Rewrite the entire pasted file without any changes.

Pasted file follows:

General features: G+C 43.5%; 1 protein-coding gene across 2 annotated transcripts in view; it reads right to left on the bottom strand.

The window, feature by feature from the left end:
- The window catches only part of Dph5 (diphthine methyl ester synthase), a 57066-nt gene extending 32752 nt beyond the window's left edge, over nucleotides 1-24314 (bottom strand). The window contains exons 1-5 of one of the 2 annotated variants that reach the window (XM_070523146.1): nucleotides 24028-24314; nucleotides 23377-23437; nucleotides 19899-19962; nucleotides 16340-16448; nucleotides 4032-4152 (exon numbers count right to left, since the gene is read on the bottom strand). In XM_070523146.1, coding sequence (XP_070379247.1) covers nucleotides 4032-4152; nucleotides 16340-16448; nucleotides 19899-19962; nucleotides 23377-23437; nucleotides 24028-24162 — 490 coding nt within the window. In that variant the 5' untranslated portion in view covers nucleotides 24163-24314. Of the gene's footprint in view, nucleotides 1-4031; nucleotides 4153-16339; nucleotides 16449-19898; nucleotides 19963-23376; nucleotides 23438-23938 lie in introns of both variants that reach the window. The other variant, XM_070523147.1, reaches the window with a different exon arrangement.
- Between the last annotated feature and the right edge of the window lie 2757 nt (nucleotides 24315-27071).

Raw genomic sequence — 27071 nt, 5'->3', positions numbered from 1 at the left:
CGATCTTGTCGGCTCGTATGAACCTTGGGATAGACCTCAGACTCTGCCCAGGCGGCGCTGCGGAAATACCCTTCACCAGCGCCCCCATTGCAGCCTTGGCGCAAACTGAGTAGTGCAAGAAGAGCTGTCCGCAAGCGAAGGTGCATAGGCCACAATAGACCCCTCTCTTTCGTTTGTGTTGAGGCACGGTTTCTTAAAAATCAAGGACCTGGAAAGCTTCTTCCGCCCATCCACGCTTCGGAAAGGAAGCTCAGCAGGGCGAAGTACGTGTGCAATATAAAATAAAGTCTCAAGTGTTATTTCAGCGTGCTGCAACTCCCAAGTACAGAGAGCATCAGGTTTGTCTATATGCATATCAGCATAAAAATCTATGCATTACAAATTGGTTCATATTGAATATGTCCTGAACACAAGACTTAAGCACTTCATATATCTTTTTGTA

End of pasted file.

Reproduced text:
General features: G+C 43.5%; 1 protein-coding gene across 2 annotated transcripts in view; it reads right to left on the bottom strand.

The window, feature by feature from the left end:
- The window catches only part of Dph5 (diphthine methyl ester synthase), a 57066-nt gene extending 32752 nt beyond the window's left edge, over nucleotides 1-24314 (bottom strand). The window contains exons 1-5 of one of the 2 annotated variants that reach the window (XM_070523146.1): nucleotides 24028-24314; nucleotides 23377-23437; nucleotides 19899-19962; nucleotides 16340-16448; nucleotides 4032-4152 (exon numbers count right to left, since the gene is read on the bottom strand). In XM_070523146.1, coding sequence (XP_070379247.1) covers nucleotides 4032-4152; nucleotides 16340-16448; nucleotides 19899-19962; nucleotides 23377-23437; nucleotides 24028-24162 — 490 coding nt within the window. In that variant the 5' untranslated portion in view covers nucleotides 24163-24314. Of the gene's footprint in view, nucleotides 1-4031; nucleotides 4153-16339; nucleotides 16449-19898; nucleotides 19963-23376; nucleotides 23438-23938 lie in introns of both variants that reach the window. The other variant, XM_070523147.1, reaches the window with a different exon arrangement.
- Between the last annotated feature and the right edge of the window lie 2757 nt (nucleotides 24315-27071).

Raw genomic sequence — 27071 nt, 5'->3', positions numbered from 1 at the left:
CGATCTTGTCGGCTCGTATGAACCTTGGGATAGACCTCAGACTCTGCCCAGGCGGCGCTGCGGAAATACCCTTCACCAGCGCCCCCATTGCAGCCTTGGCGCAAACTGAGTAGTGCAAGAAGAGCTGTCCGCAAGCGAAGGTGCATAGGCCACAATAGACCCCTCTCTTTCGTTTGTGTTGAGGCACGGTTTCTTAAAAATCAAGGACCTGGAAAGCTTCTTCCGCCCATCCACGCTTCGGAAAGGAAGCTCAGCAGGGCGAAGTACGTGTGCAATATAAAATAAAGTCTCAAGTGTTATTTCAGCGTGCTGCAACTCCCAAGTACAGAGAGCATCAGGTTTGTCTATATGCATATCAGCATAAAAATCTATGCATTACAAATTGGTTCATATTGAATATGTCCTGAACACAAGACTTAAGCACTTCATATATCTTTTTGTA